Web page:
What file formats are supported?
AutoRec matching can support XLSX or CSV files.
What format should my dates be in?
AutoRec Matching can read any date which is in a cell formatted as a date in Microsoft Excel. As long as Excel says "Date", FloQast will be able to interpret that date in the system.
If you are unable to format a cell as a date type in Excel or are uploading a CSV file, your dates will need to be in a US date format that has day, month, and year listed in the text. If you are unable to change the format, we recommend changing the cell to an Excel date type, which FloQast will be able to read regardless of formatting.
How large can my Excel files be?
AutoRec Matching currently supports all of the Excel specifications for volume. Notably, we support up to 1 million transaction rows per source.
Disclaimer: for data sets in the tens of thousands, having hundreds of transactions with the exact same amount may reduce system performance if Ref 1s are not exact matches.
How does the system choose what matches to make?
The matching engine tries to find the best matches (those with the strongest similarity) first, starting with one-to-one matches followed by many-to-many. This means that all one-to-one matches identified will be taken first before any many-to-many ones are considered.
In the absence of a good one-to-one match, the engine may still identify a match where the dates are close (within about 12 days) and the amounts agree, even if the ref fields don’t match. This is because while the Ref fields have the strongest impact on the match probability, the dates also contribute. This allows for matches to be made even when the reference fields are not perfect.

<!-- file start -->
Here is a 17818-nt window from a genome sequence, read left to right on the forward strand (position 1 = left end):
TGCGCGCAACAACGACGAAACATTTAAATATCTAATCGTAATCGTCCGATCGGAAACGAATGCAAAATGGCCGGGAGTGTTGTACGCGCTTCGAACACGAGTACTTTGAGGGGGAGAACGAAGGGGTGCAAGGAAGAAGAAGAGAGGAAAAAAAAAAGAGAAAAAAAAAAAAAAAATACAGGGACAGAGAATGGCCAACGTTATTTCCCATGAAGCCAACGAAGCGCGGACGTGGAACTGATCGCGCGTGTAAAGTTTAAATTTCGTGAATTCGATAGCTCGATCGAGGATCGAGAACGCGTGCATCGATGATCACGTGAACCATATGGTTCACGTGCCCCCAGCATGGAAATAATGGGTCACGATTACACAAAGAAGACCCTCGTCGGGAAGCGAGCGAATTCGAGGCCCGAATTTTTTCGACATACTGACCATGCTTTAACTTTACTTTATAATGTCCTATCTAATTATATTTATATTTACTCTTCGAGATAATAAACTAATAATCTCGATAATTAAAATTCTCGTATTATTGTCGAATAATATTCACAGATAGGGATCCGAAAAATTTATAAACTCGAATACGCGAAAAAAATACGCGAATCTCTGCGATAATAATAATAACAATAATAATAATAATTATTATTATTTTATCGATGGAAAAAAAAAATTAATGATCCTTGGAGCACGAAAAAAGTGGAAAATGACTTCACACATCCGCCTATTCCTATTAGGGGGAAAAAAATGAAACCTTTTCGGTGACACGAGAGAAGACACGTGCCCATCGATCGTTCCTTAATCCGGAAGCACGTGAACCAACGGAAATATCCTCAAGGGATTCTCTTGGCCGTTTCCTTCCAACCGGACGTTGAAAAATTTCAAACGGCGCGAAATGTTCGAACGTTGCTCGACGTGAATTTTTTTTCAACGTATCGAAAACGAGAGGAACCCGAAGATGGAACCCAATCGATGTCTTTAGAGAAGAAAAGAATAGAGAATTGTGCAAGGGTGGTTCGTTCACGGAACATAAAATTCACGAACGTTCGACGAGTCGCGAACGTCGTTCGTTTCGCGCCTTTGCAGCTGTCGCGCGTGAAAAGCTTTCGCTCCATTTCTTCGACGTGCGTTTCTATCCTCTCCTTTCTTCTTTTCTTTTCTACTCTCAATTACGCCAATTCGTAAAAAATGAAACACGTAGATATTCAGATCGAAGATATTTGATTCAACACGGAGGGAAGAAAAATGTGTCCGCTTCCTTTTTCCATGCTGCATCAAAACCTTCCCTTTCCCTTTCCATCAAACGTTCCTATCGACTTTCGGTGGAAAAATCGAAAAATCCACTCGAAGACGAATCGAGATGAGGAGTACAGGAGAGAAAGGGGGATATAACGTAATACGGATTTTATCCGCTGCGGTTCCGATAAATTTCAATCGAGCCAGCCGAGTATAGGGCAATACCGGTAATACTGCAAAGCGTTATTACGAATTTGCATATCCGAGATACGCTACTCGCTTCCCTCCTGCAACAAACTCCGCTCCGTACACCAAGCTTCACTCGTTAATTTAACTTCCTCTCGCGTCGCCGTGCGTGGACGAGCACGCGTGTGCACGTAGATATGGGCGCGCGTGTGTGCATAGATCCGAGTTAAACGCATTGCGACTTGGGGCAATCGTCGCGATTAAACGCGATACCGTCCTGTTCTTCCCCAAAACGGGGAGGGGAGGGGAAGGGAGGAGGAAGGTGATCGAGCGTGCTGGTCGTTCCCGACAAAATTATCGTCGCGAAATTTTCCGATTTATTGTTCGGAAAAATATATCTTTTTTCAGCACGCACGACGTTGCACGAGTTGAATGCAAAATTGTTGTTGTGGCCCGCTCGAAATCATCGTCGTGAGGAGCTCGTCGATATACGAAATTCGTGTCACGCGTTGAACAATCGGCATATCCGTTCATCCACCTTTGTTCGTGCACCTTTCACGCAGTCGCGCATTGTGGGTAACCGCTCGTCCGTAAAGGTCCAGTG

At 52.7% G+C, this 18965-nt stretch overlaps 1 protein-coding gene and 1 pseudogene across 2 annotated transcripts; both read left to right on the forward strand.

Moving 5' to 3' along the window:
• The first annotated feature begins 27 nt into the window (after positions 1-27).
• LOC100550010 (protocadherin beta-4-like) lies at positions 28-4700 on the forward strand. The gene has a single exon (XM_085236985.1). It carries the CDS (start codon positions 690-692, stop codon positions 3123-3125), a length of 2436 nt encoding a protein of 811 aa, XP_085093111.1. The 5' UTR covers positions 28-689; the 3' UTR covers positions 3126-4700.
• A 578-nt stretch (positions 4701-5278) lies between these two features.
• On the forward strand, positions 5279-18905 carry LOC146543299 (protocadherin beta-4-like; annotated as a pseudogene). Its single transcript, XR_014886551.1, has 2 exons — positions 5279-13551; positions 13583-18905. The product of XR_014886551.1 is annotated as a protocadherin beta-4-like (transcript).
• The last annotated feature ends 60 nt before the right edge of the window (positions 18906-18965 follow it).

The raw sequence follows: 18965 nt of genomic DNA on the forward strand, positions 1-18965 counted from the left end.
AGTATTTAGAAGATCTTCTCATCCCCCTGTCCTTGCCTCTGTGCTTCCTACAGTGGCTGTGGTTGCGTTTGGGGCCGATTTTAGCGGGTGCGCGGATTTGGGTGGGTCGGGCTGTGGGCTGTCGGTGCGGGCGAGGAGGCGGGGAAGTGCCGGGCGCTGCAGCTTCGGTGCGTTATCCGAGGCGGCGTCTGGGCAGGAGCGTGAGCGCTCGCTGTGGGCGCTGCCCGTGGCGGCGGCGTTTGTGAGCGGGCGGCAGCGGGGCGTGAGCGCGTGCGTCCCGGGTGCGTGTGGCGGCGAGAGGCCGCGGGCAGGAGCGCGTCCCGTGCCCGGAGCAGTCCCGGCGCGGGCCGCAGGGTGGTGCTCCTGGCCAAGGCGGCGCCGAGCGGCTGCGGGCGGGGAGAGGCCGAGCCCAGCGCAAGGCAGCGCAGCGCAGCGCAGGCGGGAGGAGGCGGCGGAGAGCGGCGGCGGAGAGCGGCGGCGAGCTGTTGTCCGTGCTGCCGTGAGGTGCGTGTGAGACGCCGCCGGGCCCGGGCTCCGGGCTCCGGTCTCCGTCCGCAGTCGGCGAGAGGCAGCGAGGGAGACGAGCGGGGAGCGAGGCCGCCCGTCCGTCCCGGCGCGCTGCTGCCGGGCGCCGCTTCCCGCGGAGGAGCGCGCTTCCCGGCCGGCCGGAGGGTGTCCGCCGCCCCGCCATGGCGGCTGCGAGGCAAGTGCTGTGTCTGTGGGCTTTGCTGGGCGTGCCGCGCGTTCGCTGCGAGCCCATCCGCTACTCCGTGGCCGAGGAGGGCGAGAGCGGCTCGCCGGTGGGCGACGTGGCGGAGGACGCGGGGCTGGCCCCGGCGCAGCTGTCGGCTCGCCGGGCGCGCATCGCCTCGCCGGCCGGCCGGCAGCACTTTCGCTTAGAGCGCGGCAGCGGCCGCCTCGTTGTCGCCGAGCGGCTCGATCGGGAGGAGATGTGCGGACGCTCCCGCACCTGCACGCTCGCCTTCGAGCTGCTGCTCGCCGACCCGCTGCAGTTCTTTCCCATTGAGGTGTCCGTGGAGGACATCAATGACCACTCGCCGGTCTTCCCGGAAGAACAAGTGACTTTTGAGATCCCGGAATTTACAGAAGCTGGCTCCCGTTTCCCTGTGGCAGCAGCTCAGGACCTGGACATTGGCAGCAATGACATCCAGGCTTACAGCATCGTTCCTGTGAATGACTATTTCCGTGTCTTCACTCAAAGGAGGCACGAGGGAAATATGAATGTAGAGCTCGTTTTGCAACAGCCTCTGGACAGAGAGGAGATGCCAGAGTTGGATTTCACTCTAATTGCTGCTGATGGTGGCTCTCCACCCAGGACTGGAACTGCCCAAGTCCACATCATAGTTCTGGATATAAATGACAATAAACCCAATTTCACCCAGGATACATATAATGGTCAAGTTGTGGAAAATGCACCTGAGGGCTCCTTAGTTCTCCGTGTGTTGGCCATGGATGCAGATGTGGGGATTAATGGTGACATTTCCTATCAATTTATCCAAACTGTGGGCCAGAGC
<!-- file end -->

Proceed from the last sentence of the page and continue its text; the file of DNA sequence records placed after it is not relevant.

How do Many-to-Many matches work?
The key fields the system considers for making many-to-many matches are the Ref1 and Date fields. In some cases large many-to-many matches, with fifty or more transactions may not be correctly identified. If a certain many-to-many match is not made, it could be because of one of the following reasons:
One of the transactions was put in a one-to-one match, so the group of transactions was not complete.
The useful information was in ref2 instead of ref1.
Some of the transactions in the group were more similar to one another than the rest, which resulted in multiple subgroups being identified instead of the correct group.
For example: A couple of transactions in the group were identical on date/ref1/ref2 but the rest were slightly different. The identical transactions would end up in their own group and may or may not have a corresponding match.
Some extraneous transactions were included in the group, causing the total amount to be different than the other side. This can happen if there are transactions with ref1 fields that look very similar and have close dates but belong to different matches.